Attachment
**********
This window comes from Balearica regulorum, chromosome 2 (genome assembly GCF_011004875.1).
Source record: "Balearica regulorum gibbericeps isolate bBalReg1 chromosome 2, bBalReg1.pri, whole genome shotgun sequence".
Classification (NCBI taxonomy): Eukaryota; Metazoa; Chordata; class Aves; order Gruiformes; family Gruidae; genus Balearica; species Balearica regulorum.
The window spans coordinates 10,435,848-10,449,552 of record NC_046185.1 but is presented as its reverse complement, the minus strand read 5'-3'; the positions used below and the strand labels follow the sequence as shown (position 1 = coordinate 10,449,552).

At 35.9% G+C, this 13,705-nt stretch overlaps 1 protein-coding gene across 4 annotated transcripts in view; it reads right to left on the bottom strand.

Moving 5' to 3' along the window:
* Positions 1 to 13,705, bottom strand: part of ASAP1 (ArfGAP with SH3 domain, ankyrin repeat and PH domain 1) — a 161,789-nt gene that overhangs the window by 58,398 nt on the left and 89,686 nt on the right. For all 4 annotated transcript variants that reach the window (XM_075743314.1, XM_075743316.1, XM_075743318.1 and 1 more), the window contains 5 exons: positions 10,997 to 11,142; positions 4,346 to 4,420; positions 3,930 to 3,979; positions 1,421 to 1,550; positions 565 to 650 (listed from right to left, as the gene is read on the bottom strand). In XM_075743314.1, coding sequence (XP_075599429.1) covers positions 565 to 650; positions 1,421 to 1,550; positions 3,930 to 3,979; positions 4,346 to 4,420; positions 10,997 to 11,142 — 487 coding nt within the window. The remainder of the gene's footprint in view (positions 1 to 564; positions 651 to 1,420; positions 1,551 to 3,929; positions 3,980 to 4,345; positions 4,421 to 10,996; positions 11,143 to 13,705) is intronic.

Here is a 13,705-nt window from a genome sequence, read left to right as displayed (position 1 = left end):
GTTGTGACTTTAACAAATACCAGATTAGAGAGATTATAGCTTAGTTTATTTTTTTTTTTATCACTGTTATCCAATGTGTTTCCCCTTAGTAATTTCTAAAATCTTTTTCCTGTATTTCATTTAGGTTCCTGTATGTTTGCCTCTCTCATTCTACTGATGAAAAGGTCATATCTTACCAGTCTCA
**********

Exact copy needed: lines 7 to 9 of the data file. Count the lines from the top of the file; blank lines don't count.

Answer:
* Positions 1 to 13,705, bottom strand: part of ASAP1 (ArfGAP with SH3 domain, ankyrin repeat and PH domain 1) — a 161,789-nt gene that overhangs the window by 58,398 nt on the left and 89,686 nt on the right. For all 4 annotated transcript variants that reach the window (XM_075743314.1, XM_075743316.1, XM_075743318.1 and 1 more), the window contains 5 exons: positions 10,997 to 11,142; positions 4,346 to 4,420; positions 3,930 to 3,979; positions 1,421 to 1,550; positions 565 to 650 (listed from right to left, as the gene is read on the bottom strand). In XM_075743314.1, coding sequence (XP_075599429.1) covers positions 565 to 650; positions 1,421 to 1,550; positions 3,930 to 3,979; positions 4,346 to 4,420; positions 10,997 to 11,142 — 487 coding nt within the window. The remainder of the gene's footprint in view (positions 1 to 564; positions 651 to 1,420; positions 1,551 to 3,929; positions 3,980 to 4,345; positions 4,421 to 10,996; positions 11,143 to 13,705) is intronic.

Here is a 13,705-nt window from a genome sequence, read left to right as displayed (position 1 = left end):
GTTGTGACTTTAACAAATACCAGATTAGAGAGATTATAGCTTAGTTTATTTTTTTTTTTATCACTGTTATCCAATGTGTTTCCCCTTAGTAATTTCTAAAATCTTTTTCCTGTATTTCATTTAGGTTCCTGTATGTTTGCCTCTCTCATTCTACTGATGAAAAGGTCATATCTTACCAGTCTCA